Brown, Joe E.

Joe E. BrownJoe E. Brown (July 28, 1891 – July 6, 1973) was an actor and comedian, remembered for his amiable screen persona, comic timing, and enormous smile. He was one of the most popular movie and radio comedians in the 1930s and 1940s with successful films like A Midsummer Night’s Dream, Earthworm Tractors and Alibi Ike. In his later career Brown starred in Some Like It Hot, in which he speaks the famous punchline “Well, nobody’s perfect.”

Brown was elected to The Lambs in 1924 during his Vaudeville days. He later became a Life Member.

Joseph Evans Brown was born on July 28, 1891, in Holgate, Ohio, near Toledo. He spent most of his childhood in Toledo. In 1902, at the age of eleven, he joined a troupe of circus tumblers known as the Five Marvelous Ashtons who toured the country on both the circus and Vaudeville circuits. Later he became a professional baseball player. After three seasons he returned to the circus, then went into Vaudeville and finally starred on Broadway. He gradually added comedy into his act and transformed himself into a comedian. He moved to Broadway in the 1920s, first appearing in the musical comedy Jim Jam Jems.

In late 1928, Brown began making films, starting the next year with Warner Bros. He quickly shot to stardom after appearing in the first all-color all-talking musical comedy On with the Show (1929). He starred in a number of lavish Technicolor Warner Brothers musical comedies including: Sally (1929), Hold Everything (1930), and Song of the West (1930).

He followed in Fireman, Save My Child (1932), a comedy in which he played a member of the St. Louis Cardinals, with Elmer, the Great (1933) with Patricia Ellis and Claire Dodd, and Alibi Ike (1935) with Olivia de Havilland, in both of which he portrayed ballplayers with the Chicago Cubs.

He left Warner Brothers to work for producer David L. Loew, starring in When’s Your Birthday? (1937). In 1938, he starred in The Gladiator, a loose film-adaptation of Philip Gordon Wylie’s 1930 novel. He gradually switched to making “B” pictures.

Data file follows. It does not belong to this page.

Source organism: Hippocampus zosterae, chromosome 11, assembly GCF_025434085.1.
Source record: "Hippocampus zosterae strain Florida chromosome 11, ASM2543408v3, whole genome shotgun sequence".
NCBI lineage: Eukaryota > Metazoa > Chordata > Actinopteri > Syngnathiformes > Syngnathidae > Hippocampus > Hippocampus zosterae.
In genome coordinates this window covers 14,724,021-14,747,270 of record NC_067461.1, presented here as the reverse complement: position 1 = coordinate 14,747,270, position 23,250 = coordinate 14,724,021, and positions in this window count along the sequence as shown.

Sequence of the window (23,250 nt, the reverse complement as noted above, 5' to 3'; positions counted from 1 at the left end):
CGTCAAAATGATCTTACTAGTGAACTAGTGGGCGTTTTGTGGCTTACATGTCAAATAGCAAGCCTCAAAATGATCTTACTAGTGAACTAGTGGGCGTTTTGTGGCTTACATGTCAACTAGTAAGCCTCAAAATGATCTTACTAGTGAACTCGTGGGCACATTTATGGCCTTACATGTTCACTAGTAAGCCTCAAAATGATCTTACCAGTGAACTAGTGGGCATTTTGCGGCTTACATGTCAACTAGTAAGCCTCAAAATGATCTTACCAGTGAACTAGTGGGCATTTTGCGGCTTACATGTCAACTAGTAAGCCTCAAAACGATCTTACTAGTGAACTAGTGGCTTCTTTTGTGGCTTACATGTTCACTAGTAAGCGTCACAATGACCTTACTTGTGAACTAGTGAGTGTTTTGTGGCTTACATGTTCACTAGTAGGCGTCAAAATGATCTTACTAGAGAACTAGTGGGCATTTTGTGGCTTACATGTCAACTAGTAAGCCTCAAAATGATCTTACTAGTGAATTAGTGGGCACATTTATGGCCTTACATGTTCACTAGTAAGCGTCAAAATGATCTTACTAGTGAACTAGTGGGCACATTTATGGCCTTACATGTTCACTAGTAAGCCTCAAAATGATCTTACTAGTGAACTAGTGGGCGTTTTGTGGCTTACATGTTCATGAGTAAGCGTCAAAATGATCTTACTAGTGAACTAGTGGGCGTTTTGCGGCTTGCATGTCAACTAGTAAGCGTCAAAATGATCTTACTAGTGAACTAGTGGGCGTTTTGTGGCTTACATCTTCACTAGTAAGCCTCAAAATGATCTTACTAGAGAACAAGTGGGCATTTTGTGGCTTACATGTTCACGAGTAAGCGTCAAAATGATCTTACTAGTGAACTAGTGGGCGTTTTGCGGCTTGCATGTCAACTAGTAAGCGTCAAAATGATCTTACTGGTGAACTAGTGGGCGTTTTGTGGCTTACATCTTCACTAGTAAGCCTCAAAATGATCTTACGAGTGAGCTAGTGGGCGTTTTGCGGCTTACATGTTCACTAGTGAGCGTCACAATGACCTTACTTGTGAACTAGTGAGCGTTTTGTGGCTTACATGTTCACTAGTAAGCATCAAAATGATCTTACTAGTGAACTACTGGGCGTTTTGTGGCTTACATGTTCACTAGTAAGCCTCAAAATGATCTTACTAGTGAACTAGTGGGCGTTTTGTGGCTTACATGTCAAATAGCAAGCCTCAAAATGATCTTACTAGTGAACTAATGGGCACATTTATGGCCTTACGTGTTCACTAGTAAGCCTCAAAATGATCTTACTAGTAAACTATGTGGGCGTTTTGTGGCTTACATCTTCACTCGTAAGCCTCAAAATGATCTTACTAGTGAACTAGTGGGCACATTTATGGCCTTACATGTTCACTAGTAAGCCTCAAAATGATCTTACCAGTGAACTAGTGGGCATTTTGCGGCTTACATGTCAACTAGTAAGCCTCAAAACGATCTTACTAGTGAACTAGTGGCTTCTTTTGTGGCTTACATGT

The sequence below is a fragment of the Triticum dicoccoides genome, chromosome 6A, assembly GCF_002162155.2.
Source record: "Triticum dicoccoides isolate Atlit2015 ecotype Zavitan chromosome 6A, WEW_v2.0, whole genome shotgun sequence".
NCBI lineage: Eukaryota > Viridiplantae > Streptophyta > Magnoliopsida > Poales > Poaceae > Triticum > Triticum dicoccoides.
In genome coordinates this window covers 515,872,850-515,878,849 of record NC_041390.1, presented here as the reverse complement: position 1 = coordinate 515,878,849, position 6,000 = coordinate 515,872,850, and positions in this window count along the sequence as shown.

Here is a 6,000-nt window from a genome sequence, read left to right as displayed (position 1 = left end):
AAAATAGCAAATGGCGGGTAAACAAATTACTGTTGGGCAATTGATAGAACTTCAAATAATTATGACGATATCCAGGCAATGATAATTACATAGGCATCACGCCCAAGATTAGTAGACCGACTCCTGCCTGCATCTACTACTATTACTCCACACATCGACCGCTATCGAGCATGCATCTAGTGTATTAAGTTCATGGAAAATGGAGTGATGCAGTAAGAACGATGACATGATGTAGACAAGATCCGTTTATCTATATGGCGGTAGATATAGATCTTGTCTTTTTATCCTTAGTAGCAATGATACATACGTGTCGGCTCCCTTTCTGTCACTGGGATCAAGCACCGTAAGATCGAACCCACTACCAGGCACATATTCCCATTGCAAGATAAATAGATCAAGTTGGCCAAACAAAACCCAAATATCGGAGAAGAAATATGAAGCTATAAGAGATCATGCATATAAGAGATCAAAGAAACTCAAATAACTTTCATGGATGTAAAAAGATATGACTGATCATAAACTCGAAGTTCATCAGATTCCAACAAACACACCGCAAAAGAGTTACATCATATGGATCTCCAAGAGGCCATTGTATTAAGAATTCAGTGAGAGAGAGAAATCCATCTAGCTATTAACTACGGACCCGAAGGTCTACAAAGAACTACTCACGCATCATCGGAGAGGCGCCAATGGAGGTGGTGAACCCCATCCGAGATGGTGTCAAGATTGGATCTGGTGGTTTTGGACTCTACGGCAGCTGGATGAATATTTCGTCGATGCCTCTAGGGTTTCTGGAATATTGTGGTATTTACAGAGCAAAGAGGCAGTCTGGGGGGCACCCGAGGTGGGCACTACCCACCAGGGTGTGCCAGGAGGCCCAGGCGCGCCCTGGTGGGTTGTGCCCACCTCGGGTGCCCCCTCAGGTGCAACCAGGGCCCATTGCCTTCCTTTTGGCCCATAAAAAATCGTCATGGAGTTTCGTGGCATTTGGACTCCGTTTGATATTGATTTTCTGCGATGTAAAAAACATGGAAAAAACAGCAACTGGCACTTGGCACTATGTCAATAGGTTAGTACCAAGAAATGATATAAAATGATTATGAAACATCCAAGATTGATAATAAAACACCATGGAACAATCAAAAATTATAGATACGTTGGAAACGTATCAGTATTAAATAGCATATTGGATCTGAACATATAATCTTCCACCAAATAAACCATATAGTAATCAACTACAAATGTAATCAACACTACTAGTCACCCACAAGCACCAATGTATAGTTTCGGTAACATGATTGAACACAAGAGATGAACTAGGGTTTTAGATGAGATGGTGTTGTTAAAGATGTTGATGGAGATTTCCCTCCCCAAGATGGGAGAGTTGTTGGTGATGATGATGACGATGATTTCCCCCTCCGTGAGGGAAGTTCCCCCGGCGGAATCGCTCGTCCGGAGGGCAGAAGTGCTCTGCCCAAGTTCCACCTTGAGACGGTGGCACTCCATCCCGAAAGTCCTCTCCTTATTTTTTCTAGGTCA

In 1939, Brown testified before the House Immigration Committee in support of a bill that would allow 20,000 German Jewish refugee children into the U.S., and he later adopted two refugee children. In 1942 Brown’s son, Captain Don E. Brown, was killed when his military plane crashed near Palm Springs, California. During WWII, he spent a great deal of time entertaining troops, spending many nights working and meeting servicemen at the Hollywood Canteen.

Joe E. Brown’s own two sons were in the military service. At 50, he was too old to enlist. Likable and gregarious, Brown traveled thousands of miles at his own expense to entertain service members. Brown gave shows in all weather conditions, many in hospitals, sometimes doing his entire show for a single dying soldier. He would sign autographs for everyone. In 1945 Brown was one of only two civilians to be awarded the Bronze Star, “for meritorious service in entertaining troops in adverse weather and despite a grueling schedule.” The other was journalist Ernie Pyle.

In 1948, he was awarded a special Tony Award for his work in the touring company of Harvey.

His best known postwar role was that of aging millionaire Osgood Fielding III in Some Like It Hot (1959), the comedy directed by Billy Wilder. Fielding falls for Daphne (Jerry), played by Jack Lemmon in drag; at the end of the film, Lemmon takes off his wig and reveals to Brown that he is a man, to which Brown responds with “Well, nobody’s perfect”, one of the most celebrated punchlines in film history. Another of his notable postwar roles was that of Cap’n Andy Hawkes in MGM’s 1951 remake of Show Boat, a role that he played on tour.

Brown died from arteriosclerosis on July 6, 1973, at his home in Brentwood, Los Angeles. He began having heart problems in 1968 after suffering a severe heart attack and underwent cardiac surgery.

Brown is interred in Los Angles at Forest Lawn Memorial Park. He has a star on the Hollywood Walk of Fame at 1680 Vine Street. A caricature of Brown by Brother Lamb Senator Ford hangs in the Lambs’ clubhouse.